By Mike Lauterborn
(for Fairfield Citizen News)
Fairfield, CT – On Thursday evening, April 14, at Osborn Hill Elementary School, 760 Stillson Road, a public forum sponsored by the Town of Fairfield Bicycle and Pedestrian Plan Advisory Committee will address bike and pedestrian access and safety throughout town. The forum will be an opportunity for residents and committee members to share ideas and concerns.
The Committee was created through a grant from the Greater Bridgeport Regional Planning Agency and is comprised of volunteer residents and representatives from the Town Planning and Zoning Commission, Police Department, Public Works and the GBRPA.
In advance of the forum, the Citizen News spoke with Kirsten Etela, the committee’s chair, and hit the street to chat with cyclists and pedestrians about the issues.
“I feel that current facilities for walkers are inadequate and many sidewalks are incomplete,” said Etela. “The town’s been doing a good job addressing, but it needs to go further. For cyclists, the challenge is the number of cars on the road and their speed. There’s also a lack of education of both cyclists and motorists on how to share the road. Motorists by law must give cyclists at least three feet of space when passing and, more often than not, that doesn’t happen.”
Out walking together along Beach Road, Fairfield residents Carrie Cochrane and Leslie Noland were mostly satisfied with conditions. “We do a three-mile route in the beach area,” said Cochrane. “We feel safe walking and no threats from cars, and there are ample sidewalks. In the winter, of course, sidewalks were impossible, but that was due to all the snow.”
Noland pointed out a couple trouble spots, however. “If it’s a main road with no sidewalks, like Sasco Hill Road or Round Hill Road, I try to avoid it,” she said. “Pequot Avenue and the Turkey Trot route in Southport could really use sidewalks, too.”
Cochrane was happy about a few recent improvements. “The new sidewalks around Unquowa and Sturges are fabulous,” she said. “They made it more of a walking area, especially with kids.”
The pair felt a dedicated walking area wouldn’t be of interest to them, as they like to change up their routes, but that it could be good for kids on bikes and moms with strollers.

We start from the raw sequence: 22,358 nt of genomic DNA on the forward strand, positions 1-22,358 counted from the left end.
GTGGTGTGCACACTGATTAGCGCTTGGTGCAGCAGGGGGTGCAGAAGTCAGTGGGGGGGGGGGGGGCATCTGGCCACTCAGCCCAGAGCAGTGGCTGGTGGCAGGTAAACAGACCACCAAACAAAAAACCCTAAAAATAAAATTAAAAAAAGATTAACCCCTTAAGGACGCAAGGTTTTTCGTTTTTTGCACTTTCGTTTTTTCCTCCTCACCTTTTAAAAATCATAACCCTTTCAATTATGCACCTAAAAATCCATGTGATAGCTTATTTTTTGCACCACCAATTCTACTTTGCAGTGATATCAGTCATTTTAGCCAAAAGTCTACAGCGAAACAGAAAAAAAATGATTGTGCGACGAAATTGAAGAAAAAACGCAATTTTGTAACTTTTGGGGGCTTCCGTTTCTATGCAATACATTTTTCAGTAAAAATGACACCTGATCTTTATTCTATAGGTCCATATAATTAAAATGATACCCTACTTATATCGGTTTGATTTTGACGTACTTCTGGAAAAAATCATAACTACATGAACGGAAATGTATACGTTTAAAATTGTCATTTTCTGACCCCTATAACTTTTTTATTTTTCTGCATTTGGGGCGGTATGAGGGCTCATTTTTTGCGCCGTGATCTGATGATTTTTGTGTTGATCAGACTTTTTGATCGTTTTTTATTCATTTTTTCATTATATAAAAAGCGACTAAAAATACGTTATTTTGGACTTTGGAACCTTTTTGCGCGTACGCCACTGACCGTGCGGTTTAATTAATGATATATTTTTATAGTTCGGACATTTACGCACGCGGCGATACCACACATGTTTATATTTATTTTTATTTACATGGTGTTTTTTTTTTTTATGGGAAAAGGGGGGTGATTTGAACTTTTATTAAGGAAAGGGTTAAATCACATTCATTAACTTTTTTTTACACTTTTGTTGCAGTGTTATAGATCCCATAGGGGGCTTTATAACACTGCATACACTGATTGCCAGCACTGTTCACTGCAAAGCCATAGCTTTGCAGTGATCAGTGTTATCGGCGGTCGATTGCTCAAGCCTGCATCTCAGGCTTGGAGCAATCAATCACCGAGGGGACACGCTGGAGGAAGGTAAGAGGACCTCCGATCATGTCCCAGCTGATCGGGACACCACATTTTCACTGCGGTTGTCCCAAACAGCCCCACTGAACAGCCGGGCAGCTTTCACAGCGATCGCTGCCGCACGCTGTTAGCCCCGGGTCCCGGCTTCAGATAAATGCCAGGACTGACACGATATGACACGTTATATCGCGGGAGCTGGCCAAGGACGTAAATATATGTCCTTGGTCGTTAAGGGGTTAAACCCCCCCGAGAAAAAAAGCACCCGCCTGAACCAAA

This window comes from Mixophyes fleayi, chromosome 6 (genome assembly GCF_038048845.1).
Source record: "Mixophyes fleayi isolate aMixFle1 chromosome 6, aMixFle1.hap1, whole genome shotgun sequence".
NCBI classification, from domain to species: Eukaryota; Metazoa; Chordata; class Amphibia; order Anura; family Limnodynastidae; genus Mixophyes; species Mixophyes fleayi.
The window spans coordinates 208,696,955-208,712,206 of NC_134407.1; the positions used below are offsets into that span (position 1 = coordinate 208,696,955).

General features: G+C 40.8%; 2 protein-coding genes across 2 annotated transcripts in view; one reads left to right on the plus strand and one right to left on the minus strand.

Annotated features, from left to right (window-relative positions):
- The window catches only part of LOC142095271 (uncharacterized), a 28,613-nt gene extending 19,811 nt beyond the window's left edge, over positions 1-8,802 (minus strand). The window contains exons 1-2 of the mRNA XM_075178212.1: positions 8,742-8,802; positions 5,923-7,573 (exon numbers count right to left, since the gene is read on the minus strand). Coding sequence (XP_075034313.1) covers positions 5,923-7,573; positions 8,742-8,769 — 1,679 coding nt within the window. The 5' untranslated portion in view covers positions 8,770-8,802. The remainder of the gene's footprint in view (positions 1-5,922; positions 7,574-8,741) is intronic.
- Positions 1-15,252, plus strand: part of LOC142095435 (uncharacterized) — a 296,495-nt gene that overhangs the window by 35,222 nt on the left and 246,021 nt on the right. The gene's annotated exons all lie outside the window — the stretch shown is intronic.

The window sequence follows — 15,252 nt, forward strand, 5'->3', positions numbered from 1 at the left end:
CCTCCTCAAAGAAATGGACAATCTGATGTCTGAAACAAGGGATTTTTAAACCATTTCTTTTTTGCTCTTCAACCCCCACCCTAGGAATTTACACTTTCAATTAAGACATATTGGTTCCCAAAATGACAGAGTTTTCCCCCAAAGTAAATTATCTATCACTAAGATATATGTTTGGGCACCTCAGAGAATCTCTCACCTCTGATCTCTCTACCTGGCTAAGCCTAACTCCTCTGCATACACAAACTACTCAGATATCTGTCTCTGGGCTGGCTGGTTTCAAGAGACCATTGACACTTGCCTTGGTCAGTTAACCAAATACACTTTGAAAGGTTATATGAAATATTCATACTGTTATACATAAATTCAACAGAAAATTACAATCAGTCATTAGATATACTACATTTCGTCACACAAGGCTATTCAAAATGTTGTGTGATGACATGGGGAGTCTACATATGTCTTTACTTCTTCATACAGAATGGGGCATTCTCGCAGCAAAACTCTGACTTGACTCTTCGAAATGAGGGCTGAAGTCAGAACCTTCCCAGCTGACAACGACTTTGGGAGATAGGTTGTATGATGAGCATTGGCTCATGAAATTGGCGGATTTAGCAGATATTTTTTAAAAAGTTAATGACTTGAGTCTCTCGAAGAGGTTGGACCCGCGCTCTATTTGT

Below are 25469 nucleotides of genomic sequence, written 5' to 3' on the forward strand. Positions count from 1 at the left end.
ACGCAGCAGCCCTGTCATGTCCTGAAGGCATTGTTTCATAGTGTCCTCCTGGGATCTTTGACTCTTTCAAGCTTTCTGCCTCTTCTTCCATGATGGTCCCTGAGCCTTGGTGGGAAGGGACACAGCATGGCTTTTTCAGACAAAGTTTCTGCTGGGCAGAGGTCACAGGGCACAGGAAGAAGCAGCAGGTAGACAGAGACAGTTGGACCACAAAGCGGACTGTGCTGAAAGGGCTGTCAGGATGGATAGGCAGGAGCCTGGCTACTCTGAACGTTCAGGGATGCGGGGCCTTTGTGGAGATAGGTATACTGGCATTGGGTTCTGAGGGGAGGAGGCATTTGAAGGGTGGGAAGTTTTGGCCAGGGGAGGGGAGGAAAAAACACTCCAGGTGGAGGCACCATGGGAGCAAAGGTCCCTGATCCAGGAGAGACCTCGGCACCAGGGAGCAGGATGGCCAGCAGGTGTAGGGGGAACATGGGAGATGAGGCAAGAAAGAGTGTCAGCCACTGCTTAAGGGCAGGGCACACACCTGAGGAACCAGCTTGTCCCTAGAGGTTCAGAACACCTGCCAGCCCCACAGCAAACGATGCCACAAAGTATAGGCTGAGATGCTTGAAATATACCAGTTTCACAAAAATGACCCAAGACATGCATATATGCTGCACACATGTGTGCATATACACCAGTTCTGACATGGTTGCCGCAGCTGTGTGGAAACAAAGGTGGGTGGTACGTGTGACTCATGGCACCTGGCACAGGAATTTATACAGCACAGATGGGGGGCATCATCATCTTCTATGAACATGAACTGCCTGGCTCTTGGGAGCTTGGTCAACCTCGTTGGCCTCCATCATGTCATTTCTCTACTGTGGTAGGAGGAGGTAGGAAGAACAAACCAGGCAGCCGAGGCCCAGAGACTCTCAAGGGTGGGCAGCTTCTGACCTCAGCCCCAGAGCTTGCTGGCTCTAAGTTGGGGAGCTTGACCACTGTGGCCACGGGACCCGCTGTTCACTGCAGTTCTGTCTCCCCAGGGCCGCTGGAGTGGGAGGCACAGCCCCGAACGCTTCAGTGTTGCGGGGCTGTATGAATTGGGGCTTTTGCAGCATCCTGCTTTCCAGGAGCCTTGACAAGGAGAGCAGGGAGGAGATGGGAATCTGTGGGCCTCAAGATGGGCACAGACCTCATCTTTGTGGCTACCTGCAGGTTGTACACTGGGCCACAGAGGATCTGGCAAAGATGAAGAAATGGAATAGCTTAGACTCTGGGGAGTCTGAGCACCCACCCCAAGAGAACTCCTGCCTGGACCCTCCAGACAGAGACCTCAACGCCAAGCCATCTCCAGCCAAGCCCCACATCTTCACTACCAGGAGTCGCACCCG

Trotting east on the Post Road near the Shell station, Sam Audino, 16, of Fairfield, said he does a lot of walking around town and enjoys it. “I’ve actually been avoiding getting my driver’s permit because I feel that, if I have it, I might get quite lazy and drive around all the time. I find sidewalks to be good downtown and wide enough for walkers and bikers to pass each other.”
Still, Audino pointed out a couple difficult areas. “The intersection by Borders can be a hassle to cross given cars making various turns,” he said. “Another tough spot is North Benson Road where it goes under the train overpass. There’s just no sidewalk there.”
Pushing a stroller east on the Post Road and carrying her infant son, Kelly Scinto thought walking routes were better near downtown versus the outskirts. “Beyond Brick Walk headed east, it gets difficult,” she said. “There are fewer defined paths. If there was a dedicated area to walk or pedestrian zone, we would love that.”
Cyclist Jonah Burnim, 31, of Fairfield, who was biking west on the Post Road, was particularly opinionated on issues. “Riding the roads is pretty much suicide and you get yelled at for riding on the sidewalks,” he said. “Riding between Beach Road and Mill Plain is especially challenging. I feel like an alien. I get looks and comments like “Oh, my God” when I ride on the sidewalk. But when I’m on the street, no one’s going to stop for me.”
Burnim added, “I ride to work at a local insurance agency and other times ride for pleasure. More bike paths would be sweet and make me feel like I’m accepted and not sneaking around.”
Cyclists Jim Sabo, 22, of Bridgeport, and Tom Frost, 17, of Fairfield, were also very vocal about their local biking experience. “I do a lot of bike riding from Black Rock to Fairfield,” said Sabo. “I feel like I’m kind of limited coming into Fairfield and competing with pedestrians on the sidewalks. In the streets, it’s worse as I’m going head-on into traffic. Cars don’t pay attention to traffic signs or lights and they’re coming pretty fast. I almost got hit the other day when these two cars came through the intersection by Cumberland Farms. A designated bike lane on the street like they have in New York would be ideal.”
Added Frost, “Sometimes when I ride on the sidewalk by a business, cars exit right out into the sidewalk and right in the path where I’m riding. You can barely stop in time.”